BSEC approves 60 IPOs despite DSE’s reservations

Many issuers struggling to run business

Mostafizur Rahman | Published: 00:00, Sep 15,2019


A file photo shows the front view of Bangladesh Securities and Exchange Commission building in the capital. The capital market regulator, Bangladesh Securities and Exchange Commission, under the current commission led by chairman M Khairul Hossain has approved around 60 initial public offerings despite the Dhaka Stock Exchange raising reservations about the IPOs. — New Age photo

The capital market regulator, Bangladesh Securities and Exchange Commission, under the current commission led by chairman M Khairul Hossain has approved around 60 initial public offerings despite the Dhaka Stock Exchange raising reservations about the IPOs.

Of the IPO issuing companies, the share prices of around 20 companies later dropped below their issue prices, DSE data showed.

The current commission with M Khairul Hossain at the helm has so far approved IPOs of around 90 companies since 2011 and the DSE raised reservations about 60 of them.

The figure gives a glimpse of how many weak companies were approved by the current commission, DSE officials said.

They said that their comments and recommendations regarding the IPOs were ignored by the regulator.

The bourse had mentioned in its observations many rules violation by the companies but the commission ignored those, paving the way for many ‘weak’  companies entering the capital market, they said.

Of the 60 IPOs about which the DSE shared its reservations, around 20 companies are being traded below the issue prices and another 11 companies are being traded near the face value.

Generation Next, Appollo Ispat, C&A Textile, Family Textiles, Fareast Finance, Mozaffar Hossain Spinning, Olympic Accessories, and Zaheen Spinning had received negative recommendations from the country’s premier bourse and the shares of the companies are now being traded below Tk 10 per share.

The share prices of Khulna Printing, Emerald Oil, Evince Textiles, National Feed, Far East Knitting, Pacific Denims, Yeakin Polymer, Sunlife Insurance, Khan Brothers Woven, Regent Textile and Central Pharmaceuticals are hovering at their face value. The DSE had raised reservations about these companies’ IPOs also.

In recent months, the DSE made negative observations about IPOs of Intraco Refueling Station, Oimex, Advent Pharma, Queen South Textile, VFS Thread Dyeing, ML Dyeing, Kattali Textiles, Indo-Bangla Pharmaceuticals, SS Steel, New Line Clothings, and Silco Pharmaceuticals.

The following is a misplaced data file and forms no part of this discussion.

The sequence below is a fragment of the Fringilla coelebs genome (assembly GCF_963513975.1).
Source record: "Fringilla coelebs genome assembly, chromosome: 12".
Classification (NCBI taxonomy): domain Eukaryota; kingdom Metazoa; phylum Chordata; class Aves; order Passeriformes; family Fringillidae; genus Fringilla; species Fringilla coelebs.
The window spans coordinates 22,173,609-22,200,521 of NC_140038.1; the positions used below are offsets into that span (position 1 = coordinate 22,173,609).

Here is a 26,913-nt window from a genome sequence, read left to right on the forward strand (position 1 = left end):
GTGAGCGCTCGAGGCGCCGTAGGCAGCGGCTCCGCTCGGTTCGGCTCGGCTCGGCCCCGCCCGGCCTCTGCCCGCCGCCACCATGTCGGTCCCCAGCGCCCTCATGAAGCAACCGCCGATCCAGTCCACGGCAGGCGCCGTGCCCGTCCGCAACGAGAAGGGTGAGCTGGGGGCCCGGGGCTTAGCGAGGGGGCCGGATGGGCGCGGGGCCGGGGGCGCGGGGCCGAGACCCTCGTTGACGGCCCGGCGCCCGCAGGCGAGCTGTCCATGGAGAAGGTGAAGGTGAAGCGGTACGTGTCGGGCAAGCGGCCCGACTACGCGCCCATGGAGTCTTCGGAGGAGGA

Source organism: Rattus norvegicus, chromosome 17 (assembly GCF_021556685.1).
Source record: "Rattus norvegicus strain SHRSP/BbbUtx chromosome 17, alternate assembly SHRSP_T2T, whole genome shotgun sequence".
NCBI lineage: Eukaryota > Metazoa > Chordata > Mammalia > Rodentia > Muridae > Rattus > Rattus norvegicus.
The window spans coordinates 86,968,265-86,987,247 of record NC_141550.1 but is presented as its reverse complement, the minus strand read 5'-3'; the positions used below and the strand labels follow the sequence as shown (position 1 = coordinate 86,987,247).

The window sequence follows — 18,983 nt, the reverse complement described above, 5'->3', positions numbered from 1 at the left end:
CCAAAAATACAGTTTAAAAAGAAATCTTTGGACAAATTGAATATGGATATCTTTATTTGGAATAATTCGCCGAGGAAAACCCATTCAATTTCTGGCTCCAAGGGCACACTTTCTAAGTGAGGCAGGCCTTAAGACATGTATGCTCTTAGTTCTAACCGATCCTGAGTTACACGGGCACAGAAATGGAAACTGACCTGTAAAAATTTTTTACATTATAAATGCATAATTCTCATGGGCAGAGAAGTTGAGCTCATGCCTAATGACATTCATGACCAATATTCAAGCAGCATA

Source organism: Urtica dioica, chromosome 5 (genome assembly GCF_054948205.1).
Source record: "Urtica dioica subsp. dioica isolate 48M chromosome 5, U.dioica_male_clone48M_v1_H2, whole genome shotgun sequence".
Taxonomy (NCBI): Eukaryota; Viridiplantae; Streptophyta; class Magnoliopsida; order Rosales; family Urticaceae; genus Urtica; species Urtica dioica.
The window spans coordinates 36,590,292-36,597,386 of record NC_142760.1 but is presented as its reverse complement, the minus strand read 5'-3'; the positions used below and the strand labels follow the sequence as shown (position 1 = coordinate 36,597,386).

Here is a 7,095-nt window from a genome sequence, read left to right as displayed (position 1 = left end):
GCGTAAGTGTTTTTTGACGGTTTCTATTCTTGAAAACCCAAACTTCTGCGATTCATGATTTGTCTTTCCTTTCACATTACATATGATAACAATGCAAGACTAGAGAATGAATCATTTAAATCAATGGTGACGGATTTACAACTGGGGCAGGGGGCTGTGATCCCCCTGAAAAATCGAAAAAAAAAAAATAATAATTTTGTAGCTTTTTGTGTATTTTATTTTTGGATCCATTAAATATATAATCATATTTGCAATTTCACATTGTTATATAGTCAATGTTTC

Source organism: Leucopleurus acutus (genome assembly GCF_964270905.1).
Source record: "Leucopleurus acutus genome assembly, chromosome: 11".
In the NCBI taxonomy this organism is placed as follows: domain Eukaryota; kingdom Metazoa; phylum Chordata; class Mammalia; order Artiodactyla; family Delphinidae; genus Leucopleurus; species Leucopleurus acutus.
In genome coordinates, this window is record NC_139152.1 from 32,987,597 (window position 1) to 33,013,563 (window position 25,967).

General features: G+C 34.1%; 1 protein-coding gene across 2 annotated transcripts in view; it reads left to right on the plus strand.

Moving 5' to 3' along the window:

DSE officials said the BSEC took no heed of the bourse’s reservations and approved the IPOs of the companies, making the market more vulnerable.

Former BSEC chairman Faruque Ahmed Siddique told New Age on Thursday that if the bourse made any observation about any company, the BSEC as its regulator should appraise the opinion with significance.

He said that the regulator and bourses should work in unison for the sake of market development.

‘The BSEC is the regulator of the DSE, and any kind of conflict between them might hurt confidence of the investors,’ he said.

Stakeholders blamed that many companies that were enlisted on the capital market in recent years entered the market only for share business, not for improving their business.

Huge amount of placement shares were issued by them just within a couple years of IPO applications that sucked copious amount fund from the secondary market, they said.

They said the placement shareholders after the end of lock-in period dumped huge amount of shares on the general investors by raising the share prices artificially.

To avoid criticisms, the BSEC were putting the blame on issue managers and auditors.

According to market experts, the regulator can not avoid its responsibility for the chaotic situation by putting the blame on others as the issue managers and auditors were regulated by it.

The watchdog apparently did not take any action against any issue manager or auditor for bringing fraudulent and weak companies, they said.

Despite widespread criticisms against the current commission, the BSEC did not hesitate to approve the Coppertech Industries’ IPO, which was mired in controversies including allegations of faking financial data and formation of artificial paid up capital.

Initially the DSE had given positive observations about the company’s IPO, but later it backtracked on its position after the media reported some anomalies against the company and the bourse urged the BSEC to consider the matter.

But, the BSEC took no heed of the suggestions made by the bourse and the Institute of Chartered Accountant of Bangladesh that had launched a probe into the audit reports of the company and cancelled the licence of its auditor Ahmad and Akhtar.

More than 50 per cent of the IPOs approved by the commission since 2011 were alleged to be fundamentally weak that raised question about the BSEC’s capability and intention, market experts said.

BSEC executive director and spokesperson Saifur Rahman told new Age that when the DSE sent observations about any company’s IPO, the BSEC examined the feedback of the bourse and sought explanation with further documentation from the issuer concerned.

The commission approves the IPO if only the company proves itself not guilty, he said.

However, not all the companies that received positive recommendations about their IPOs from the DSE are performing well, DSE data showed.

For instance, the shares of Tung Hai Knitting, Zahintex Industries and GBB Power are being traded far below their issue prices.

Moreover, a large number of investors have lost their confidence in the stock market for overall regulatory activities.

Khairul joined the commission as its chairman on May 15, 2011 for three years. Later, the government extended his tenure first by four years and then by two years.

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